28 May 2022

Cheltenham winner Roksana's 'incredible journey' from the South East

English Cheltenham winner Roskana's 'incredible journey' from the South East

OLBG David Nicholson Mares’ Hurdle winner Roksana with owner Sarah Faulks and jockey Harry Skelton at Cheltenham last week

A horse born on a small farm on the foot of the Knockmealdown Mountains took gold in the OLBG David Nicholson Mares’ Hurdle at Cheltenham.

Bred in Goatenbridge by John O’Leary, the Dan Skelton-trained and Harry Skelton-ridden Roksana took full advantage when Ruby Walsh’s red-hot favourite Benie Des Dieux crashed through the final hurdle in Tuesday’s race.

John says glory at Cheltenham for Roksana is rooted in County Tipperary, taking exceptional pride in the victory. Regaling Roskana’s family tree, John explains that he bought a thoroughbred foal for 300 pounds back in 1984, which had to be taken away from its ill mother. “Usually a foal would stay with its mother until six months old, but that wasn’t possible at that time. I took a chance and bought the foal, fed her with milk replacer and foal creep food to keep her alive and thankfully all went well,” John tells Waterford Live.

When the mare was three-and-a-half years old, it was time to break the foal and put her into training. However, John was rearing a young family at the time and wasn’t able to afford the training costs involved, so he syndicated her with three close friends. “We had no contracts or anything like that drawn up - just a gentleman’s agreement between friends. We named her Glenview Lady, and that’s where this story started,” he fondly recalls.

John O’Leary bred Roksana on his Goatenbridge farm

Trained by Martin Hurley, Glenview Lady won a point-to-point, bumper, novice chase and twice over hurdles during a four-year racing career. She went on to have seven foals, one of which was an “exceptional mare” called Talktothetail with leading Beeches Stud, Waterford, stallion Flemensfirth. Trained by Tim Doyle in Moyne, Thurles, Talktothetail was syndicated between 12 sons and daughters of John and his three close friends.

Glenview Lady had many victories during a four-year racing career

“From day one, she showed great promise and went on to win four races. Unfortunately, as a seven-year-old she got a leg injury and to our disappointment had to be retired early in her career. She had the potential to win many more races, but it wasn’t to be. I took her back from the syndicate and looked after her myself, breeding her and she went on to have four foals with me here in Goatenbridge.”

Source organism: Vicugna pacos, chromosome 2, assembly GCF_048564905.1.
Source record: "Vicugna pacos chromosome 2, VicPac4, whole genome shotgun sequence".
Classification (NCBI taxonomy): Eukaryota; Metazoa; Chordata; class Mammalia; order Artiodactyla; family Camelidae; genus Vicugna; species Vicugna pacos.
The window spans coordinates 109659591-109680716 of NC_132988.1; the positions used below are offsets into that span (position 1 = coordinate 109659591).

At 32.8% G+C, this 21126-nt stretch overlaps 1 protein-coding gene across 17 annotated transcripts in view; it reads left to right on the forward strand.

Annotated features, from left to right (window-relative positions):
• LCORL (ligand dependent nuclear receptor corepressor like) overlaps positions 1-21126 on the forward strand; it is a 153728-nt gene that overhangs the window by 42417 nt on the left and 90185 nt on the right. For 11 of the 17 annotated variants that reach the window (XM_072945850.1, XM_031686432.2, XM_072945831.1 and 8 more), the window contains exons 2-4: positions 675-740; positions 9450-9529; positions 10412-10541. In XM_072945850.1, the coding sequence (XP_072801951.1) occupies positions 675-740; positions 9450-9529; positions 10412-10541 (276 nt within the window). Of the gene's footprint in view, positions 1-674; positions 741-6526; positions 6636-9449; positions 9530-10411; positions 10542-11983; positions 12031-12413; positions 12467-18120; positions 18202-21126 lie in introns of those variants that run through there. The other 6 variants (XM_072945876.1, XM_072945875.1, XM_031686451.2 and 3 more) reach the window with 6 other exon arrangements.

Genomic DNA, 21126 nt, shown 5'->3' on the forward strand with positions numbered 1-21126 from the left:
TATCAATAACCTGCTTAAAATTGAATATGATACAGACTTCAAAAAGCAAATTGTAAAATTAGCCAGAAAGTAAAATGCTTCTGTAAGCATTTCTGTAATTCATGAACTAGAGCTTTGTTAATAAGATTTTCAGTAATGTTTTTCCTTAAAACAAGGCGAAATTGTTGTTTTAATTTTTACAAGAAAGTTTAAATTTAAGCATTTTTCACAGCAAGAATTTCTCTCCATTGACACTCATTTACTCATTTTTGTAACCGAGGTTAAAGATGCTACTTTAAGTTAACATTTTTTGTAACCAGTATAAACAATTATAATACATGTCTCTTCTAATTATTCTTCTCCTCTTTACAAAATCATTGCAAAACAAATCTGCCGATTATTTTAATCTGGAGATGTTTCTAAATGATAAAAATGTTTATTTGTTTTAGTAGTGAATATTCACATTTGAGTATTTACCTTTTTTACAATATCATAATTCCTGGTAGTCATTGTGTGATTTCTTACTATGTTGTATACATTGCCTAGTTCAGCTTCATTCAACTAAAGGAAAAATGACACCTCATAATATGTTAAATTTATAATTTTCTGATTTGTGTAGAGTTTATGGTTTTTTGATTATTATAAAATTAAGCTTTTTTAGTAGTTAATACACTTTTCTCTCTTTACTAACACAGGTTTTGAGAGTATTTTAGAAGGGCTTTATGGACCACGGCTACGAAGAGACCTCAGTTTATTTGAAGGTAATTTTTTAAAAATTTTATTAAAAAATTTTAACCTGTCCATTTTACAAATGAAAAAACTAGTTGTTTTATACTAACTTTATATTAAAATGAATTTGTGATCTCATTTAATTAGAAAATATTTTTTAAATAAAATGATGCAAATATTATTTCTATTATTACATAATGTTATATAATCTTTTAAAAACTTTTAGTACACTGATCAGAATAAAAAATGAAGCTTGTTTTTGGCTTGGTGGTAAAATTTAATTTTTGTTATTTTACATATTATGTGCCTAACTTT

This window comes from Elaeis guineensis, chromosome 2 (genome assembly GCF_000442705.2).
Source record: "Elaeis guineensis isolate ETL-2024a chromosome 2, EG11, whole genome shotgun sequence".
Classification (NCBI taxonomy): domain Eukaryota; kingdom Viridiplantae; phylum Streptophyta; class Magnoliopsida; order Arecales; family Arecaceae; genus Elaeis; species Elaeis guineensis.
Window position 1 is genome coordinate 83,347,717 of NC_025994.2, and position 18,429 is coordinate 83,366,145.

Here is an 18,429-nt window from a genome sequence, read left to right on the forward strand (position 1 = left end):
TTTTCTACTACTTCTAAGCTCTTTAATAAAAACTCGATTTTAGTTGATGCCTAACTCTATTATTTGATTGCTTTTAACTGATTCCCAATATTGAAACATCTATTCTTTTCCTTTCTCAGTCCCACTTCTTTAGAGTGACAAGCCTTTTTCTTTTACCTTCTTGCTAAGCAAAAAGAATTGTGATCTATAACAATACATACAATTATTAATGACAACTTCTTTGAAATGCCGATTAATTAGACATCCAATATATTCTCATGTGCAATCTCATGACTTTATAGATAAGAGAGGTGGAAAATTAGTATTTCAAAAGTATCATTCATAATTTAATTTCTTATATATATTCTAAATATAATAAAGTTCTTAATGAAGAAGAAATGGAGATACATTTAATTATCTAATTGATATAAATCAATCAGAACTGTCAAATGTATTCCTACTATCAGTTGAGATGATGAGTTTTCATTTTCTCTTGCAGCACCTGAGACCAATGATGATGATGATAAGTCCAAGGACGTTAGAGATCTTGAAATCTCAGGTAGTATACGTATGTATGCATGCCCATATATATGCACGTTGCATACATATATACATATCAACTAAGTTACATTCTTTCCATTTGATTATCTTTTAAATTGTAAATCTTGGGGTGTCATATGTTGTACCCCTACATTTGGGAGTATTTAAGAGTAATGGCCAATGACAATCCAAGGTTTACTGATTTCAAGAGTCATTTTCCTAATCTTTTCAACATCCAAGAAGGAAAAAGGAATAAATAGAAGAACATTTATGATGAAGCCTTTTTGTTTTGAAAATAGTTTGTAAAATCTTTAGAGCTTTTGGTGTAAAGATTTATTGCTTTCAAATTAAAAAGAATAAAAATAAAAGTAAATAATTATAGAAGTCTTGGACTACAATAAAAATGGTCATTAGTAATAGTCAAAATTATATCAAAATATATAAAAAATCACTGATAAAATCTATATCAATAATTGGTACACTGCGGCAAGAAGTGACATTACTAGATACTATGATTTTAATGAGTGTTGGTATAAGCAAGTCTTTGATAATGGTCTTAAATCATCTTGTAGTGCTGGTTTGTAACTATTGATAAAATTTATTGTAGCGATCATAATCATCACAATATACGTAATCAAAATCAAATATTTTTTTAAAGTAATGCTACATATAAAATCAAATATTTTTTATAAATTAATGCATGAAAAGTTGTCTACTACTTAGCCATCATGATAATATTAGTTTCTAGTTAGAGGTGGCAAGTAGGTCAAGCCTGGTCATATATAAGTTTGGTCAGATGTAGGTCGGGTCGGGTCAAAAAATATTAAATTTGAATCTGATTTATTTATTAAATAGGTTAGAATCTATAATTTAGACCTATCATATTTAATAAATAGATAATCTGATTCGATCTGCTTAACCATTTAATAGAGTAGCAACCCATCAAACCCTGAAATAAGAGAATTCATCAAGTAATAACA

Poor health and age forced John to retire from working with horses. He initially sold Talktothetail with a foal at foot, keeping one foal with him in Goatenbridge - Cheltenham champion Roksana. “It looks like the best one was saved until last,” smiles John.  

Roksana was later sold to retired jockey Jimmy Maunsell before being moved on to Sarah Faulks in the United Kingdom, who subsequently put her in training with Nick Skelton. John “couldn’t be happier” for Mrs Faulks and wishes her much success in the future. “I spoke with her after the win and her plan is to take Roksana back to Ireland to run in the Punchestown Festival. She recently purchased a half-brother to Roksana at Goffs Sales, which she also hopes to race.”

John - whose journey with horses started and finished as a hobby - reflects on 32 years of enjoyment, citing Roksana’s win at Cheltenham as a dream come through.

“I suppose the odds of breeding a Cheltenham winner would equal the odds of winning the lotto. Breeding horses is a game of numbers. It comes with a cost, a lot of hard work and night watching, waiting on mares to foal. But I wouldn’t change a day of it.

“It would have been impossible for myself alone to have made this incredible journey. I was exceptionally lucky to have the support of my friends that syndicated with me and the great help from my family, in particular my son John, son-in-law Michael, my grandchildren, and my late neighbours John and Tom throughout this wonderful adventure. As an old man said to me many years ago, you can’t put a price tag on enjoyment.”

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